Erin Hawley, ADF’s senior counsel who was also paid by IWF’s legal arm, helped coordinate Dobbs amicus briefs. Several of Hawley’s anti-abortion talking points were parroted by Supreme Court justices in their opinions. Hawley is married to Sen. Josh Hawley (R-Mo.), who helped foment the Jan. 6 Capitol riot.

ADF’s 2021 990 revealed an annual revenue of $104.5 million. Much of ADF’s revenue has come from donor-advised funds (DAFs), pass-throughs that shield the true source of funds. Leo’s network has increasingly relied on DAFs to pass money between groups in his network.

Notably, Leo’s Marble Freedom Trust gave Schwab Charitable Fund, which has given millions to ADF, almost $150 million in 2021, although there is no direct proof those funds or significant funds were directed by Leo to ADF because the DAF helps obscure who the true original donors are. That is, Leo may or may not be funding ADF, which is certainly advancing a common legal agenda against abortion and more. 

A Year of Attacking Reproductive Rights Post-Roe

Following the overturn of Roe, anti-abortion groups jumped into action to downplay the detrimental physical, emotional and financial effects of the Dobbs decision. Some even argued the decision “empower[ed] women,” such as Erin Hawley in her congressional testimony—appropriating pseudo-feminist claims in a way that centers a woman’s primary value around motherhood.

IWV launched its own PR campaign ahead of the 2022 midterm elections to downplay the importance of abortion access. With most Americans in support of abortion rights, IWV sought to minimize the impact of Dobbs on keeping the Republican Party from retaking control of both houses of Congress. It leveraged its veneer of “independence” to try and convince voters there were more important issues to consider at the ballot box, even running an ad featuring an older woman making that claim to a younger woman. Most voters disagreed.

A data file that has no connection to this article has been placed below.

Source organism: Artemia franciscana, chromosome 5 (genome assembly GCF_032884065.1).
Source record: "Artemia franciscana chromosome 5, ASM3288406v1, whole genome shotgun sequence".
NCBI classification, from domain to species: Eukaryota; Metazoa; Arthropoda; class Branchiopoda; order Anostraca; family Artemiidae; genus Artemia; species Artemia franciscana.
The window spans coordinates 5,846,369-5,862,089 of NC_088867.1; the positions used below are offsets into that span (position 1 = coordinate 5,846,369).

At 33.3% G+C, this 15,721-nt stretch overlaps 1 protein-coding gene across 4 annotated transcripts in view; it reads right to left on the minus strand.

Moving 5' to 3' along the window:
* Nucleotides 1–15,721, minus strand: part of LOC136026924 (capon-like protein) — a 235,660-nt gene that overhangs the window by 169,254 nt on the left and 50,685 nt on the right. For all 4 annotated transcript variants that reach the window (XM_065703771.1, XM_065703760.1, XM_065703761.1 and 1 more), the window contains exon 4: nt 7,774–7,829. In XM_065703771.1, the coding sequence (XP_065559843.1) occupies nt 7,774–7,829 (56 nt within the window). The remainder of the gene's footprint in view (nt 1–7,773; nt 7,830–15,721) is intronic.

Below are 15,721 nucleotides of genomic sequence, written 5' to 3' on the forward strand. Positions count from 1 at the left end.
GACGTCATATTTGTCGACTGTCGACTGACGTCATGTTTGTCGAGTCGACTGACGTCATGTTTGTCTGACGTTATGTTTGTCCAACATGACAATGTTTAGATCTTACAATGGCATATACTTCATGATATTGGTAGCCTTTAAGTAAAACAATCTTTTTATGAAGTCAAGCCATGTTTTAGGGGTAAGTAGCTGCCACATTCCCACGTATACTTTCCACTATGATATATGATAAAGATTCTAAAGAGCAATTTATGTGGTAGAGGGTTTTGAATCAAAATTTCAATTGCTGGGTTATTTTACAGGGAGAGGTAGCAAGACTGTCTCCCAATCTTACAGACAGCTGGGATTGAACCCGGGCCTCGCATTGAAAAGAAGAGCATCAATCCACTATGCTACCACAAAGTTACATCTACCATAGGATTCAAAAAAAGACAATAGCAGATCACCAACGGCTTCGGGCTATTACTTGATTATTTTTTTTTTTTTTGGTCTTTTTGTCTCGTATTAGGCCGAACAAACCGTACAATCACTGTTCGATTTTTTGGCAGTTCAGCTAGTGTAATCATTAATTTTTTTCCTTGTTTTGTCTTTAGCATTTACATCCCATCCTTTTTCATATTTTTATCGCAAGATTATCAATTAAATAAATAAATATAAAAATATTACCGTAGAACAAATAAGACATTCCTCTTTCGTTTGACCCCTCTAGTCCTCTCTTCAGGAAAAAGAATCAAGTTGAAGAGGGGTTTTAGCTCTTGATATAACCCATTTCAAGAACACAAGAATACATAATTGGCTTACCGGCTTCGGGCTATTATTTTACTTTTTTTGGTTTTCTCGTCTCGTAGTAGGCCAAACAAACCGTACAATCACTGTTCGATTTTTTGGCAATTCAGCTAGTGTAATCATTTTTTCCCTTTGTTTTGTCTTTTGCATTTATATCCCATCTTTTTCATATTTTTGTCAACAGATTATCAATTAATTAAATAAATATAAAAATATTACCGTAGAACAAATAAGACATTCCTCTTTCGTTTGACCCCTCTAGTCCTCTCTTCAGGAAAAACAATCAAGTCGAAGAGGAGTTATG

IWV also launched an attack on transgender Americans, presenting them as a threat to cisgender women. This attack may also be an attempt to distract from the right-wing’s role in overturning the constitutional right to abortion—helping Republican officials present themselves as the party defending women, as the Guardian recently reported. All the while, IWV and its political allies have assailed equal rights for women, long-standing protections for survivors of domestic violence, and even paid family and medical leave.

Many anti-abortion groups, including the Leo-tied Students for Life group, have recently turned their focus to attacking medical abortion, the most common form of abortion in the U.S.

Despite more than 80 scientific studies concluding medical abortions are safe, SBA’s Charlotte Lozier Institute (CLI) has generated misleading studies that cast the method as “dangerous.” CLI’s staffers reject peer-reviewed scientific studies, such as those finding mifepristone to be safer than Tylenol, to instead spread SBA’s self-generated pseudo-science.

CLI, in turn, cited this disinformation as “evidence” in briefs filed in abortion-related court cases, such as the current mifepristone lawsuit Alliance for Hippocratic Medicine v. Food and Drug Administration. ADF’s Erin Hawley, senior counsel on the case, leaned into this so-called “research” to argue that medical abortion endangers women’s lives—ignoring that less than one-third of 1 percent of people experience serious side effects.

Hawley previously spread anti-abortion misinformation before the Senate Oversight and Reform Committee when she falsely claimed abortions for ectopic pregnancies are not abortions.